Oh, yeah, I haven’t told you about that part. Eventually you can gather a party of four by collecting characters you meet on your adventure. Kind of like Baldur’s Gate. Except that in Baldur’s Gate (as in its successor, Dragon Age), the characters you meet are FULL of story and personality. Not so much in Divinity: Original Sin.

Having Two Characters is an Intriguing Idea

But you know what? All of that I could have lived with, and before I drive the final nail in the coffin, I’ll give the game props for one good idea. You actually play the game with two main characters. These characters frequently disagree about the way to proceed during quests and interactions with other people in the game. When the two protagonists disagree, they engage in a game of Rock/Paper/Scissors to determine the outcome. This is an intriguing idea that has potential.

Tedious Inventory and Crafting

What I couldn’t live with is the deeply tedious inventory and crafting management. You’re constantly picking things up during your adventuring. That’s standard procedure for RPGs, right? Remember the seashells I mentioned earlier? The problem is, every character has a different carry weight allowance (which you have to spend incredibly valuable skill points on to improve), and each party member has a totally separate inventory from the others; therefore, it matters which character you have selected when you loot.

So I spent most of my time in the game with my eyes glazed over and my mouse hand cramping as I doggedly picked up individual pieces of loot, opened up interface windows and moved loot from one character’s bags to another character’s bags. This becomes even worse when it comes to crafting, as each character had his or her own crafting skill, you have to juggle the collected ingredients into the proper bag before you can attempt crafting (which comes with NO tutorial, by the way, thank you very much).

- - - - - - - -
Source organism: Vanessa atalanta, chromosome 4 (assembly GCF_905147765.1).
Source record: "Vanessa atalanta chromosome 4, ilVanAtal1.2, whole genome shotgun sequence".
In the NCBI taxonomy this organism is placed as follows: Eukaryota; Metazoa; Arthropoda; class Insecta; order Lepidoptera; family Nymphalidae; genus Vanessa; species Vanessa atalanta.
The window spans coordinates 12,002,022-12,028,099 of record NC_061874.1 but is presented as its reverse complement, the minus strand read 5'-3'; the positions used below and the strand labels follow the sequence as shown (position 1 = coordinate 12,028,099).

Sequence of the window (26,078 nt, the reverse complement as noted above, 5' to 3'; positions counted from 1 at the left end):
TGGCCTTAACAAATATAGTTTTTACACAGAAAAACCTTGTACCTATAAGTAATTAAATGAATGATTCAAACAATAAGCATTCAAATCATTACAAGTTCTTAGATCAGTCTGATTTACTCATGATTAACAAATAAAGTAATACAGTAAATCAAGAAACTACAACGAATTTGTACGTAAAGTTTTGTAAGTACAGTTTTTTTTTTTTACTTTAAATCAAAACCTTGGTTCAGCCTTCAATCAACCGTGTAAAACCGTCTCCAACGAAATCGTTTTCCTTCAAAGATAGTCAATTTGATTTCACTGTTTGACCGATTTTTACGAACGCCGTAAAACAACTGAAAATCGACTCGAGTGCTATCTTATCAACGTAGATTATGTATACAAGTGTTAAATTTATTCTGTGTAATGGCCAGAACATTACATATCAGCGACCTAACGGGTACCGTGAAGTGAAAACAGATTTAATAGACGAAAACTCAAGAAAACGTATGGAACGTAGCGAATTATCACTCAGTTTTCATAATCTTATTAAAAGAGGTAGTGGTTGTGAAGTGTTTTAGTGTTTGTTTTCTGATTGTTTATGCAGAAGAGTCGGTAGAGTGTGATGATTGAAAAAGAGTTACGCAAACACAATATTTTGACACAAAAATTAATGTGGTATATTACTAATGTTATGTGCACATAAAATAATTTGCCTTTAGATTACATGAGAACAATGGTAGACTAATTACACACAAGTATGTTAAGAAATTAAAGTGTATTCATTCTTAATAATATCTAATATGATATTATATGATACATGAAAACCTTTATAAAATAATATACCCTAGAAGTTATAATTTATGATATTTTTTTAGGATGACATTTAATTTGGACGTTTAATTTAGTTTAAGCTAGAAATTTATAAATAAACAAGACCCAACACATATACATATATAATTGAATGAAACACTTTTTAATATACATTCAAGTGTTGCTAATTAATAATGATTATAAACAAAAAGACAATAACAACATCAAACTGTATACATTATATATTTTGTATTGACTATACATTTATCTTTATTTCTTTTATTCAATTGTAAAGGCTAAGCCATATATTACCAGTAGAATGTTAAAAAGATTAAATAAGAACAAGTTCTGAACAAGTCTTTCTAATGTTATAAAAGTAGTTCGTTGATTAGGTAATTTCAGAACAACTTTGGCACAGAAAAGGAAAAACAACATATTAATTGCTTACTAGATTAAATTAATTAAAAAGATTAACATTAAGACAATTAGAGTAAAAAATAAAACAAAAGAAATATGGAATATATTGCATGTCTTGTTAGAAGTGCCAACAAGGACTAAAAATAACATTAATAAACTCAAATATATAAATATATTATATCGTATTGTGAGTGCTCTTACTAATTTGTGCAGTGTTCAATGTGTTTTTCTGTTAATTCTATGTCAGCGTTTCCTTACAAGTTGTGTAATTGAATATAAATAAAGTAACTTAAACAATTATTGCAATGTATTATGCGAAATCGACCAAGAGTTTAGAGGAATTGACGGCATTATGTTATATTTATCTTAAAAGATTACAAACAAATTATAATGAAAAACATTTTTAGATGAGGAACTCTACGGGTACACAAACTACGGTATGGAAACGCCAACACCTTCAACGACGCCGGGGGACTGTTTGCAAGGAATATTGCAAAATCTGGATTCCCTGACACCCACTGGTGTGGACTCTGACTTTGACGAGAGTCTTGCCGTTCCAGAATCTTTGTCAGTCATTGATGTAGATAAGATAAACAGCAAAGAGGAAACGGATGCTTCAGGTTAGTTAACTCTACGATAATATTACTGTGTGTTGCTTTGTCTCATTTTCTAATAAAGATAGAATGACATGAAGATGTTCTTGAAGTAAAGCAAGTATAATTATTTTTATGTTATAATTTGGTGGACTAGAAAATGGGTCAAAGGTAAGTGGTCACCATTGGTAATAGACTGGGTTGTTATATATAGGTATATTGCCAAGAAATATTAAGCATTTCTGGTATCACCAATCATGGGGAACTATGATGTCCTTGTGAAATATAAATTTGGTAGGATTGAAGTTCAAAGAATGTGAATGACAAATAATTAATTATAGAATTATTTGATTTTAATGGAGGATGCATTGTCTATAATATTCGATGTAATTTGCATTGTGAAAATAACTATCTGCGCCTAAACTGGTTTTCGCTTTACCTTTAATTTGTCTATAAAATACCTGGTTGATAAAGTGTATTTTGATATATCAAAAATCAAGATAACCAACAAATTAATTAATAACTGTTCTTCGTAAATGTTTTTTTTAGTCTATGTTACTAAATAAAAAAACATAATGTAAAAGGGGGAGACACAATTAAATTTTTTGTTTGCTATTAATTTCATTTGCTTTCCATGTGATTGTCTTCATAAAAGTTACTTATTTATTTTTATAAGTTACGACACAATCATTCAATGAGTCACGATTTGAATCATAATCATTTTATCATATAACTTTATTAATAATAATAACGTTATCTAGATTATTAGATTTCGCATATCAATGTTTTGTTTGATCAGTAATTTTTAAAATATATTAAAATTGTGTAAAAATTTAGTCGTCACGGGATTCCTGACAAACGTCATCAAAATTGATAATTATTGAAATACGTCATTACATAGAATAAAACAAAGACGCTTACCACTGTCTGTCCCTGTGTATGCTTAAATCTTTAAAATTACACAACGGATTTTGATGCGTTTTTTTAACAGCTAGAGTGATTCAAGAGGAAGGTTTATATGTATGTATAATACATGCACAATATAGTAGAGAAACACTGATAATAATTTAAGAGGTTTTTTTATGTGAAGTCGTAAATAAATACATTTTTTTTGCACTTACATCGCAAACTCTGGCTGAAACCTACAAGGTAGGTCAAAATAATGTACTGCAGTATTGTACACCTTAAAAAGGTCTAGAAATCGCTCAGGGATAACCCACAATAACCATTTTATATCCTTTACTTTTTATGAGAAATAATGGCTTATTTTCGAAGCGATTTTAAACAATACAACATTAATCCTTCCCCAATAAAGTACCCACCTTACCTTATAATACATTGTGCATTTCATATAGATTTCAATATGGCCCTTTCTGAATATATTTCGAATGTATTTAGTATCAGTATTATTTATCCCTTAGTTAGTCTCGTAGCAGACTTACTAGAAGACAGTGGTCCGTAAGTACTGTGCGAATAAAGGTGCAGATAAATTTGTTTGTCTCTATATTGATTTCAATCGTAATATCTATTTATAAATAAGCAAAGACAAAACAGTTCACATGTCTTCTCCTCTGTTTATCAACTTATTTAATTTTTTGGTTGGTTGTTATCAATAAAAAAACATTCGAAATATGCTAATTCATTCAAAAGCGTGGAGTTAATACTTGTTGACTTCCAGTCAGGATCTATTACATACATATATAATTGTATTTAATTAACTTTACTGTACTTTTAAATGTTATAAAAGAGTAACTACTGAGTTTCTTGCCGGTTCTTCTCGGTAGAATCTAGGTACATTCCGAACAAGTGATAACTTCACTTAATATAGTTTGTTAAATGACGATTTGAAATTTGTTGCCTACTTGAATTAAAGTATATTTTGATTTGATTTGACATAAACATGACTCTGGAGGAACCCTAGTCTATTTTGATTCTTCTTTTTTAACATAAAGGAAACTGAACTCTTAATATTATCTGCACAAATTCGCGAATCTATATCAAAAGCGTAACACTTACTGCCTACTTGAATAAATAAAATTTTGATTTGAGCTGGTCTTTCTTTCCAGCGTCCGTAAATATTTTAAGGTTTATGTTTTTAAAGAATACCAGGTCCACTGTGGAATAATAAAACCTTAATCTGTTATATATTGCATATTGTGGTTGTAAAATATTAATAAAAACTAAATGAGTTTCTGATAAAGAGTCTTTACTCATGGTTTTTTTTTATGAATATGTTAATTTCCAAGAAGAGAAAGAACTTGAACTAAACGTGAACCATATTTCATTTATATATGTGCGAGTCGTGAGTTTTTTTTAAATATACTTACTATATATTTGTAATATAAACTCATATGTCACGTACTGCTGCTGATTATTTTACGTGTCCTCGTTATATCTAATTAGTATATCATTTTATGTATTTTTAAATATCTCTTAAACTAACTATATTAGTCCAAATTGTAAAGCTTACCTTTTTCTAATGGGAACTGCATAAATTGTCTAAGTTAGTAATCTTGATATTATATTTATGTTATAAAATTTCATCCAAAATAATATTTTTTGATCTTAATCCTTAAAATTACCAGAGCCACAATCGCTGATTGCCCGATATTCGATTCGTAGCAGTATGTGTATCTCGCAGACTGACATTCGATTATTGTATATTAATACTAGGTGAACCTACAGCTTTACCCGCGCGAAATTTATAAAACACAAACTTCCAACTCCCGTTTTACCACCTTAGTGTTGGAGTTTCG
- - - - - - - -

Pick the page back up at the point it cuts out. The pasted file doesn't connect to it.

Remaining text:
After playing for about 60 hours (yeah, I really wanted to like this game), I realized it felt like I’d spent 40 of those hours moving flowers and boards and clams from one character’s inventory into another. Yes, the flowers and boards and clams can be used in crafting, but no, it isn’t worth the trouble.

Playing Divinity: Original Sin is fun like cleaning the underside of your platform bed is fun. I realized this and stopped playing the game.


You don’t play Diablo for the story.  Here’s the entire story of every Diablo game: “The ancient demon is back and even more pissed than last time.”


Final Grade: C-
 Attractive graphics
+ Old-school turn-based combat
+ Decent two-protagonist setup
+  Nice visuals
– Deeply unsatisfying character progression, a definite minus in a roleplaying game
 Unforgivably tedious inventory management
– Squirrelly quests
 Boring Party characters



OS: Windows XP SP3 or higher
Processor: Intel Core2 Duo E6600 or equivalent
Memory: 2048 MB RAM
Graphics: HD Intel Graphics 4000 or NVIDIA® GeForce® 8800 GT (512 MB) or ATI™ Radeon™ HD 4850 or equivalent
DirectX: Version 9.0c
Hard Drive: 10 GB available space
Sound Card: DirectX9c compliant



OS: OS X 10.8.5
Processor: Intel Core 2 Duo
Memory: 4 GB RAM
Graphics: Intel HD Graphics 3000/4000
Hard Drive: 10 GB available space
Additional Notes: HD3000 & HD4000 benefit from 8Gb of memory


Ray Ivey

Ray Ivey

A gaming freakazoid, Ray enjoys games on all platforms. Also loves board games, mind games, and all puzzles. Co-wrote the Entertainment Tonight trivia game and designed puzzles for two Law & Order PC games. Also a movie freak, bookworm, and travel bug. Thinks games of all kinds are a highly underappreciated force for social good, not to mention mental and psychological health.   Ray's favorite adventures include the "Broken Sword" and "Journeyman Project" franchises, "The Dark Eye," "The Feeble Files," "Sanitarium," "Limbo," "Machinarium," "Riven," "The Neverhood," and "Azrael's Tear." His favorite non-adventures include the "Thief," "Uncharted," and "Ratchet & Clank" franchises, all of the Bioware RPGs, Skyrim, and Final Fantasy XII.   Ray writes about the movies for the Bryan/College Station Daily Eagle, which is the old-fashioned thing called a "newspaper." He's been on eight game shows. He's taught in seven countries and has visited twenty-one. His favorite classic movie star is Barbara Stanwyck and his favorite novel is "The Hotel New Hampshire" by John Irving.